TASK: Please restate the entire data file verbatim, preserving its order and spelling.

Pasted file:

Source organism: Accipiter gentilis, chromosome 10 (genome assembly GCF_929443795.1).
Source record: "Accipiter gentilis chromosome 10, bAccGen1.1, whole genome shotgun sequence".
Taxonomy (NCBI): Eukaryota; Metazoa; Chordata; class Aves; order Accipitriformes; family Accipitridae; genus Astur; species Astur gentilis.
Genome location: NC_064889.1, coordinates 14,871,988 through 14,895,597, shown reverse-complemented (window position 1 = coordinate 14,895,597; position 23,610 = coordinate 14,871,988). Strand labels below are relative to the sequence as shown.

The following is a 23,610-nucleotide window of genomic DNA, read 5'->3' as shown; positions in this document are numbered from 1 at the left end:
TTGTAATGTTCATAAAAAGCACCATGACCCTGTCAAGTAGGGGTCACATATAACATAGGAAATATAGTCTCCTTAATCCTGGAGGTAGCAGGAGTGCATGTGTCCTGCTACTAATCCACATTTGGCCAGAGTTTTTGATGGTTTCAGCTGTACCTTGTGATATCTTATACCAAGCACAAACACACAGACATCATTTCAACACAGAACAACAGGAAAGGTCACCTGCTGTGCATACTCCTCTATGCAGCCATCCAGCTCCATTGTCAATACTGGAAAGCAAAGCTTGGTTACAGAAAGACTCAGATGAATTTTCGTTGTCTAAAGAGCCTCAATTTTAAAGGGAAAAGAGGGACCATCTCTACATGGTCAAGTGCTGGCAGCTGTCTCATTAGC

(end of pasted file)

Source organism: Accipiter gentilis, chromosome 10 (genome assembly GCF_929443795.1).
Source record: "Accipiter gentilis chromosome 10, bAccGen1.1, whole genome shotgun sequence".
Taxonomy (NCBI): Eukaryota; Metazoa; Chordata; class Aves; order Accipitriformes; family Accipitridae; genus Astur; species Astur gentilis.
Genome location: NC_064889.1, coordinates 14,871,988 through 14,895,597, shown reverse-complemented (window position 1 = coordinate 14,895,597; position 23,610 = coordinate 14,871,988). Strand labels below are relative to the sequence as shown.

The following is a 23,610-nucleotide window of genomic DNA, read 5'->3' as shown; positions in this document are numbered from 1 at the left end:
TTGTAATGTTCATAAAAAGCACCATGACCCTGTCAAGTAGGGGTCACATATAACATAGGAAATATAGTCTCCTTAATCCTGGAGGTAGCAGGAGTGCATGTGTCCTGCTACTAATCCACATTTGGCCAGAGTTTTTGATGGTTTCAGCTGTACCTTGTGATATCTTATACCAAGCACAAACACACAGACATCATTTCAACACAGAACAACAGGAAAGGTCACCTGCTGTGCATACTCCTCTATGCAGCCATCCAGCTCCATTGTCAATACTGGAAAGCAAAGCTTGGTTACAGAAAGACTCAGATGAATTTTCGTTGTCTAAAGAGCCTCAATTTTAAAGGGAAAAGAGGGACCATCTCTACATGGTCAAGTGCTGGCAGCTGTCTCATTAGC